Wantusawa is a Required Stop in Poblacion

Small plates make up the main appeal of this Poblacion oyster bar.

by Philbert Dy, photo by Mags Ocampo and Andrew Panopio

 

Wantusawa, located in the alley behind Tambai in Poblacion, is offering up a restaurant experience that most of its customers probably aren’t used to. There are no tables, for one thing. There are just long counters and bar stools. The main counter surrounds an open kitchen, where Wantusawa’s staff may be witnessed shucking shellfish, cooking various things, and meticulously assembling their plates.

 

 

The menu is small, too, and while there are a few heftier dishes, the restaurant really specializes in small plates. You get oysters per piece, prepared in one of three ways: fresh, breaded and fried, or baked with a miso bechamel. Fresh is best. The entire place is really built around the glory of the Aklan oyster. They’re flown in fresh every single day, and while there are certainly merits to the other methods of preparation, raw is still the best way to experience a good oyster. Just add a squeeze of lemon or a dab of hot sauce to complement that lively, briny flavor.

 

Baked, Grilled, and Fresh Oysters

 

Not that the place has any problem serving really good cooked food. One of the biggest highlights on the menu is the grilled shishamo. It’s a deceptively simple dish that has a lot going on underneath. Japanese smelt is pan grilled and oven roasted to crisp, dark perfection. The resulting flavor is powerfully fishy in all the right ways, mimicking many of the pleasures of smoked seafood in a bite-sized package. It’s the kind of flavor bomb that really works well for a night of drinking. It wakes up the palate, cutting through the alcohol-induced numbness.

 

Grilled Shishamo, Baked Scallops

 

Scallops are paired with shimeji mushrooms and baked in the same miso bechamel as the baked oysters. It’s a meaty, indulgent little bite brimming with umami. If you’re looking for something lighter and fresher, there’s the cold tofu hiyayakko: a block of tofu topped with chives and katsuoboshi, doused with a light, sweet and savory sauce.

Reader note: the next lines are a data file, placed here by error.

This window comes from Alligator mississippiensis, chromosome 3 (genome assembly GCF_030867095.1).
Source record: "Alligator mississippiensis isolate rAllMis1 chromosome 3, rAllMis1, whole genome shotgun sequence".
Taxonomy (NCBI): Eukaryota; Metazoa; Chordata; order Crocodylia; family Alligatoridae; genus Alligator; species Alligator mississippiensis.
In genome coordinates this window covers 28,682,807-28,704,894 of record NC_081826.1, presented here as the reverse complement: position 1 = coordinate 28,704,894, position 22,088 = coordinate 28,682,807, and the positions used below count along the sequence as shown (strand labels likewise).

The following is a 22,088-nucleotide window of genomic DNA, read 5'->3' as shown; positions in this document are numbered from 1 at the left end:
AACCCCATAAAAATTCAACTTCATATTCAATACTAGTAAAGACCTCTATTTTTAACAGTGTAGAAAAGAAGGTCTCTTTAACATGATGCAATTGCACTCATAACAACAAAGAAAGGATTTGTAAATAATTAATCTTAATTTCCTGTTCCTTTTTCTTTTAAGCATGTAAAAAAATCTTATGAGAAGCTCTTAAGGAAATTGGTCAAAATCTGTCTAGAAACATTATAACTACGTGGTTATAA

And yes, there are heftier options. People rave about the grilled prawn laksa, for example. But it almost feels like a concession to the kind of experience people are expecting from their restaurants. Wantusawa might be best enjoyed as a stopover, as a place you pop into in between other establishments, picking up just an order of oysters or that grilled shishamo, perking up the palate with just a small plate of something distinctly flavorful. You sit at the counter, and maybe you sober up a little bit watching the kitchen prepare your food. And you savor those perfect little bites for a moment before heading out and exploring what else this strange neighborhood has to offer.

 

Or you could stay. You can choose to experience Wantusawa in any way that you desire. In either case, the establishments small, focused menu delivers, big, fresh flavors; a lot of it coming from the local bounty of our seas. And that’s what it all comes down to, in the end. It’s just good to know that Wantusawa is there, tucked away in that little alley, with fresh Aklan oysters available for anyone craving its briny pleasures.